Effects of Baptism

All the effects of Baptism are supernatural as we should expect. These effects are mainly five and may be summarized in five words: sin, life, power, Church and character.

Removal of guilt and penalty for sin.  The first and most practical effect of Baptism is to remove the guilt of original sin and restore the corresponding title to heavenly glory. What does this mean? It means that all the guilt of all the sin a person may have on his soul is taken away. A baptized child who has not reached the age of reason, if it dies, has an immediate title to the beatific vision. After the age of reason, a baptized person is freed not only from original sin but all the sins committed, and all the punishment due to even the lifetime of personal sins.

We should immediately add, however, that two penalties for original sin are not removed by Baptism. Our first parents lost for themselves and all their posterity the gift of bodily immortality and of freedom from irrational desires. Baptism does not restore either of these, what we call, preternatural gifts that we would have inherited had we not inherited a fallen human nature.

Supernatural life.  By the sin of Adam, mankind lost its share in the divine life. By the death of Christ, the second Adam, this life can now be restored. Baptism restores what we call our supernatural life.

This is the new birth of which Christ spoke to Nicodemus, when He said that we must be born again of water and the Holy Spirit.

This is that life of which St. John writes in the opening chapter of his Gospel, when he says that we are children of God, “who are begotten not by blood, nor by carnal desire nor by man’s willing it, but by God” (John 1:13). Because we have this life of God in our souls, we become heirs of heaven.

The only condition which God requires is that we remain spiritually alive when our bodies die. Provided we are in the grace of God when, as we say, we die, our souls will not only survive but will have a right to heavenly glory. In other words, this supernatural life received at Baptism is destined to continue, beyond our bodily death, into a heavenly eternity.

We have a name for the source of this supernatural life. We call it sanctifying grace. St. Augustine calls it the soul of the soul. What our soul is to our body, giving it natural life, sanctifying grace is to the soul, giving it supernatural life.

To be noted, however, is that sanctifying grace is already the created effect of the indwelling of the Holy Trinity. We may therefore say that the most important effect of the sacrament of Baptism is to have the Holy Trinity, Father, Son, and Holy Spirit, dwell in our souls. This indwelling is called the uncreated grace that we have received when we were baptized and are to retain when the Lord calls us to our everlasting destiny.

Virtues, Gifts and Fruits.  Baptism not only gives supernatural life to the soul, it also gives the soul supernatural powers, instincts and joys which we commonly identify as the virtues, gifts, and fruits of the Holy Spirit.

Another name for the virtues infused at Baptism is supernatural powers to do what is impossible to human nature alone. The three most important of these powers are the virtues of faith, hope and charity.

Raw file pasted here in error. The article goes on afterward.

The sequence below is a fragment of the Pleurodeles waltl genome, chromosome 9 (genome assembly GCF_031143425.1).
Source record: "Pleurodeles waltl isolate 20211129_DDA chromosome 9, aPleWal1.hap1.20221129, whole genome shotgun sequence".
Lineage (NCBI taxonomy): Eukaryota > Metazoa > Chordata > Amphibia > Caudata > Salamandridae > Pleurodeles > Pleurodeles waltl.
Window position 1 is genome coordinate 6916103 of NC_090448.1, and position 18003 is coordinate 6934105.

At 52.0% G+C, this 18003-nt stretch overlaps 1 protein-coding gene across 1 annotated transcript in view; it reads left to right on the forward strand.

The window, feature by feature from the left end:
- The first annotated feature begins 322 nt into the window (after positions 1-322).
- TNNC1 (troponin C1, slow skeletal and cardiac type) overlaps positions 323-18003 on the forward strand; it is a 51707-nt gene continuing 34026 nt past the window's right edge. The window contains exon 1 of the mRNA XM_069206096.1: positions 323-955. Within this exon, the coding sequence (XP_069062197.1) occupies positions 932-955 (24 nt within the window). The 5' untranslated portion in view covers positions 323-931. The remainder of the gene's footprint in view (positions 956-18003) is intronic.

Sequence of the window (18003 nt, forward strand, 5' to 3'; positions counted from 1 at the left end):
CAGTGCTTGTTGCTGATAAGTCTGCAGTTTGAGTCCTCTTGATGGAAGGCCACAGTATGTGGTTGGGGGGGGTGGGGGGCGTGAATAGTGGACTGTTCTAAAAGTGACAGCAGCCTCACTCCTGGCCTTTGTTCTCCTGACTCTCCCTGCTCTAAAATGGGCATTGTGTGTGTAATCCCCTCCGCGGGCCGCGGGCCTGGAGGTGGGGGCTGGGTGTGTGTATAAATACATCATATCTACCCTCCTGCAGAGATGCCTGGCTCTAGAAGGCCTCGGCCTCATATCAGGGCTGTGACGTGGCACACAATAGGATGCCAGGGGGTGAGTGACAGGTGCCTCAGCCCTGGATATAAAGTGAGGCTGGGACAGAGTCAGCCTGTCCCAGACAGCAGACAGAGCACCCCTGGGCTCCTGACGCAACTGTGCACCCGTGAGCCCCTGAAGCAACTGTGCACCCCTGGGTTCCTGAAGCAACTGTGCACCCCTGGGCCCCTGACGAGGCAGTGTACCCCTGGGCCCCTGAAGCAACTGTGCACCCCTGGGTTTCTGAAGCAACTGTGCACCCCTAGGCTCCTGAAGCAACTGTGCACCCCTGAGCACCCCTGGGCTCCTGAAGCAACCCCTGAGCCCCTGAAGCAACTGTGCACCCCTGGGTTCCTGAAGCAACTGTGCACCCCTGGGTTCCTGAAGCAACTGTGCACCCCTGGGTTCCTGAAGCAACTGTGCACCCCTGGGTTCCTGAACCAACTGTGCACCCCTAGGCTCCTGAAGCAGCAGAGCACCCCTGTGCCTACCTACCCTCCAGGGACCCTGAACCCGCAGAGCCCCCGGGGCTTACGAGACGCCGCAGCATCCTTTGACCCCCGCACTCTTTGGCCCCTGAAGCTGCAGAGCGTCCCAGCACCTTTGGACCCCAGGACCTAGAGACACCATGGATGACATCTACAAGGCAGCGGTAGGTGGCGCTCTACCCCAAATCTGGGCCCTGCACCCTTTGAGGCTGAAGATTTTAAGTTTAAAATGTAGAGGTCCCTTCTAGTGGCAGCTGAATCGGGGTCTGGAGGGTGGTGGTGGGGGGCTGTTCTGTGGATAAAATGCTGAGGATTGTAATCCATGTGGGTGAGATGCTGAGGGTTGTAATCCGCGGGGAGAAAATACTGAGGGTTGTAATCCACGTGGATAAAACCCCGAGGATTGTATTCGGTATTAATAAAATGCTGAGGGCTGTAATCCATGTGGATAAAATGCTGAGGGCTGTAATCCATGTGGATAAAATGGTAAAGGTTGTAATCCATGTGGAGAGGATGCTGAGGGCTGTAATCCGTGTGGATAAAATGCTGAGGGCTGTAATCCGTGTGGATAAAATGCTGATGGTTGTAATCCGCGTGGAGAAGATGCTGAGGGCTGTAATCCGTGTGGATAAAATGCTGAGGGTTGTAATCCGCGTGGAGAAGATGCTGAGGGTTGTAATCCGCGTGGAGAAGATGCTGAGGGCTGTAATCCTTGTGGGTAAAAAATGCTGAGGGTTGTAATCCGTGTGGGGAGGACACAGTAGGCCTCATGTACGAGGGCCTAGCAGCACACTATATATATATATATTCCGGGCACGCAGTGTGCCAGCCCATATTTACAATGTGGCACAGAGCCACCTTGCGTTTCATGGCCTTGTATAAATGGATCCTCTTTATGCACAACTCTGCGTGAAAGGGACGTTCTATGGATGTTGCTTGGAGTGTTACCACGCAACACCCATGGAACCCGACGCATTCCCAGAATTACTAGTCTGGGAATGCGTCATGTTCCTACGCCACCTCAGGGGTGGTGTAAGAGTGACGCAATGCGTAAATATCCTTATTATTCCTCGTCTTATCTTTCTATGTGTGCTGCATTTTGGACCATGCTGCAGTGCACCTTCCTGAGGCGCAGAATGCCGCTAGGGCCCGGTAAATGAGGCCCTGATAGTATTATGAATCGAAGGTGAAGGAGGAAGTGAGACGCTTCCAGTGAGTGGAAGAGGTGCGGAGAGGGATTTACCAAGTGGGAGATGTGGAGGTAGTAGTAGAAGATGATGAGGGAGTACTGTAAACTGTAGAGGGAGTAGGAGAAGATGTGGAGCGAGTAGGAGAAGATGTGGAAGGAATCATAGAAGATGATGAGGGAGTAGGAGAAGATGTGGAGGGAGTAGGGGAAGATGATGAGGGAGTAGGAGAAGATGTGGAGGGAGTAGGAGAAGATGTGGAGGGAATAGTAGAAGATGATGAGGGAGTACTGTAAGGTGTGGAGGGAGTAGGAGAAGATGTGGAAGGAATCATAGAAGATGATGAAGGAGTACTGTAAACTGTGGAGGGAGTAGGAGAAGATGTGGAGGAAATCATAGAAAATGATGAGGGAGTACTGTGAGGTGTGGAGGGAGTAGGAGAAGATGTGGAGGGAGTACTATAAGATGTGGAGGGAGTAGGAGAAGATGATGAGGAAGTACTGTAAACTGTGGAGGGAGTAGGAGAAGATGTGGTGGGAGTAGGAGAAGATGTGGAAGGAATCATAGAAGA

By faith we are empowered to believe everything which God has revealed: that God is the eternal Community of the Holy Trinity, Father, Son and Holy Spirit; that God became man in the person of Jesus Christ, the Son of Mary; that Jesus Christ, the God-man, suffered and died for our sins; that Jesus Christ is now present, really and truly, actually and bodily on earth in the Holy Eucharist; that the Church which Christ founded is our road to salvation, and that the visible head of this Church is the Bishop of Rome, successor of St. Peter, whom Christ made the rock, so that what the Pope teaches the universal Church is the teaching of Christ Himself.

By hope we are empowered to confidently trust that all the good things promised us by God we shall obtain; that we will never be without the light and strength we need to fulfill the will of God; that no trials that God sends us will be greater than, with His grace, we can bear; that provided we cooperate with God’s grace, heaven is ours. We are confident of His mercy, no matter how sinful our lives may have been. The only condition is that we repent, make a good Confession, and resolve to amend our lives.

By charity we are empowered to love God above all things; to love Him more than ourselves; to love Him even, or especially when He sends us sufferings and the cross; to love Him in all the circumstances of life, no matter how demanding His love may be.

By charity we are empowered to love others not only as much as we love ourselves. We are enabled to love others more than ourselves; to love others even as Christ has loved us, by suffering and dying on our cross out of love for others; to love others out of love for God constantly, patiently and generously beyond all human power and expectation.

Membership in the Church.  The sacrament of Baptism incorporates a person in the Church founded by Christ. What does this mean? In the words of the Second Vatican Council, it means that “All who have been justified by faith in Baptism are incorporated into Christ; they therefore have a right to be called Christians, and with good reason are accepted as brothers by the children of the Catholic Church.”

Here we must distinguish. Every validly baptized person belongs to the Catholic Church no matter how unaware the person may be of belonging to the Mystical Body of Christ, which is the Church militant here on earth. However, we distinguish between belonging to the Church and being a member of the Church founded by Jesus Christ. To be an actual member of the Catholic Church, the baptized person must also profess what the Catholic Church teaches, and accept her laws and obligations with an open heart.